Last month, Turkish President Recep Tayyip Erdogan held a rare press briefing for journalists in the country’s media capital, Istanbul. In his opening remarks, Erdogan said that freedom of the press was of “vital importance” to him.
It was a statement that failed to square with the facts, let alone the numbers. Because for each of the last three years – ever since July of 2016, when an attempted coup failed to depose the president – Turkey has imprisoned more journalists than any other country.
For all of those jailed, however, the government has prosecuted a much longer list of media workers whose fates still hang in the balance. It’s a state of limbo that has driven many of the accused into exile, to seek asylum abroad.
The Listening Post‘s Flo Phillips spoke to three Turkish journalists – all former editors at newspapers critical of the ruling AK Party – who have fled the country to avoid the prison terms that almost certainly awaited them.
Can Dundar was one of the most prominent newspaper editors in Turkey. He ran Cumhuriyet – a centre-left, secular paper that routinely investigated and took on the ruling government.
For the last three years, he has been living in Berlin. He came to Berlin after spending time in a Turkish prison for publishing a story exposing illegal arms support – weapons the Turkish intelligence services were providing fighters in Syria.
Dundar was sentenced to almost six years behind bars for revealing state secrets, but not before an Erdogan supporter fired two live rounds at him outside the court, missing both times.
Asked why he chose exile over remaining in Turkey to fight his appeal, Dundar explained that he had “lost trust in the Turkish judiciary.”
“After the military coup attempt, Erdogan changed the whole system. The first thing he has done was to arrest the high judges who decided for our release. So they are still in jail. Without independent justice really you can’t defend yourself. So that would have been to put in my head into the guillotine,” he said.
Newspaper Zaman was among the more than 100 media outlets shut down during the government’s purging of civil society following the attempted coup of 2016. Zaman’s ties to the Gulenist movement – followers of the Islamist leader Fethullah Gulen whom the government blamed for the insurrection – made it an obvious target.
Yet for Mahir Zeynalov, former Online Editor for the paper’s English-language edition, Today’s Zaman, his troubles with the government – as with those of Can Dundar – preceded the coup.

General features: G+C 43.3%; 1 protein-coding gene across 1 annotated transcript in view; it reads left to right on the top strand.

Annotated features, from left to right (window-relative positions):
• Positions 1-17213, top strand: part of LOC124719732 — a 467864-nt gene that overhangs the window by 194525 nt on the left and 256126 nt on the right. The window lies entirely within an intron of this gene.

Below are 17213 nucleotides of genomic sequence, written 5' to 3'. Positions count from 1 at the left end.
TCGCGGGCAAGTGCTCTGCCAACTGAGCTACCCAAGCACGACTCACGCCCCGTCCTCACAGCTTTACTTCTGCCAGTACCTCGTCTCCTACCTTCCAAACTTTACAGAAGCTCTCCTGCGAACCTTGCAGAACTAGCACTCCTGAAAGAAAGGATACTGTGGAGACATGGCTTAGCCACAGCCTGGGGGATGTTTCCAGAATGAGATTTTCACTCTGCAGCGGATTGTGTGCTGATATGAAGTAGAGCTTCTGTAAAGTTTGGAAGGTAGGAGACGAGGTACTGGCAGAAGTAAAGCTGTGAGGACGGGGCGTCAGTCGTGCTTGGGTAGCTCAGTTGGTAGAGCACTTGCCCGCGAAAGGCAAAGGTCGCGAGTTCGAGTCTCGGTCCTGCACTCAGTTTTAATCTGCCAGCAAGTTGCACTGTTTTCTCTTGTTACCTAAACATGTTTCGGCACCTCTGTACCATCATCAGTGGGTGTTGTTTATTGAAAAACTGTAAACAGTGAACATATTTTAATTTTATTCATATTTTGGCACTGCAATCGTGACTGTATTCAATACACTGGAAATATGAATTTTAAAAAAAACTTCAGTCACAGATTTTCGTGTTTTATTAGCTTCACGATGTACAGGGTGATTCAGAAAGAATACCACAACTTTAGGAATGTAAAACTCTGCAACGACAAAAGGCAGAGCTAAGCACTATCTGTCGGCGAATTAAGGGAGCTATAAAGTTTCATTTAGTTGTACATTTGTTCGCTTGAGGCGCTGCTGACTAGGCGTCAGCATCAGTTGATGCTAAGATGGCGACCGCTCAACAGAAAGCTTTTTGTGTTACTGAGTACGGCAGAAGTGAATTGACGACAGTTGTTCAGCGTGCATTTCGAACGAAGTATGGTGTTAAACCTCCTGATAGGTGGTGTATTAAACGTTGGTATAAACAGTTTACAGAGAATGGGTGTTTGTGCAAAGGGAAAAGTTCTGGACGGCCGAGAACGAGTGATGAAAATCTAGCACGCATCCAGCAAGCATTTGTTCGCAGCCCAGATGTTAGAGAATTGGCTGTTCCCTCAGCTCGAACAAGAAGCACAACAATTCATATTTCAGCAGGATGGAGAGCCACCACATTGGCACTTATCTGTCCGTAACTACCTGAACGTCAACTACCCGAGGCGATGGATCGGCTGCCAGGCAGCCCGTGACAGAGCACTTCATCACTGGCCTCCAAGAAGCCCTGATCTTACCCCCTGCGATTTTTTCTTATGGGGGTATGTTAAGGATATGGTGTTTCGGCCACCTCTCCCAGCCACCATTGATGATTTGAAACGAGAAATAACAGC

“On the 25th of December, 2013 I wrote an article about the corruption case which targeted President Erdogan,” Zeynalov told The Listening Post, from his new home in Washington, DC. “And on that day President Erdogan pressed charges against me, seeking up to six years in prison.”
For Zeynalov, the corruption allegations against the president constitute one of several taboo topics which Turkish journalists broach at their peril. “Another”, he says, “is the Kurdish issue.”
Cagdas Kaplan, former editor of the pro-Kurdish newspaper Yeni Yasam, was one of 32 Kurdish journalists arrested back in 2011, and served a year in jail. He had reported on alleged human rights abuses by Turkish government forces against the country’s Kurdish minority.
At the time of his departure for Athens earlier this year, Kaplan faced another 20-25 years behind bars. In his view, the only prospect for a resurrection of press freedom in Turkey is a fight-back by the journalists themselves.
“We have to fight for it, just like our other rights. We have the power to dig up these fundamental rights from the grave. But we can only do that by resisting, otherwise, it’s impossible.”
Mahir Zeynalov – editor, The Globe Post & former online editor, Today’s Zaman
Can Dundar – editor, Ozguruz & former editor, Cumhuriyet
Cagdas Kaplan – reporter, Yeni Yasam
In Ankara’s defence: An interview with Cem Kucuk
In Turkey, journalists who have tried to report critically on the Erdogan government have frequently found themselves on the wrong side of the law, described as ‘terrorists’ by the Turkish state.
We requested interviews with a number of senior government officials to discuss those cases – we tried the President’s Director of Communications, his spokesperson, his special adviser, but none of them agreed to speak.
So we asked for an interview with Cem Kucuk, an Erdogan loyalist and a prominent face on the privately-owned TV channel, TGRT.
He spoke to us regarding certain statements made by President Erdogan and some of his closest advisors, about the media.
Cem Kucuk – presenter, TGRT
Source: Al Jazeera News
Last month, Turkish President Recep Tayyip Erdogan held a rare press briefing for journalists in the country’s media capital, Istanbul. In his opening remarks, Erdogan said that freedom of the press was of “vital importance” to him. It was a statement that failed to square with the facts, let alone the numbers.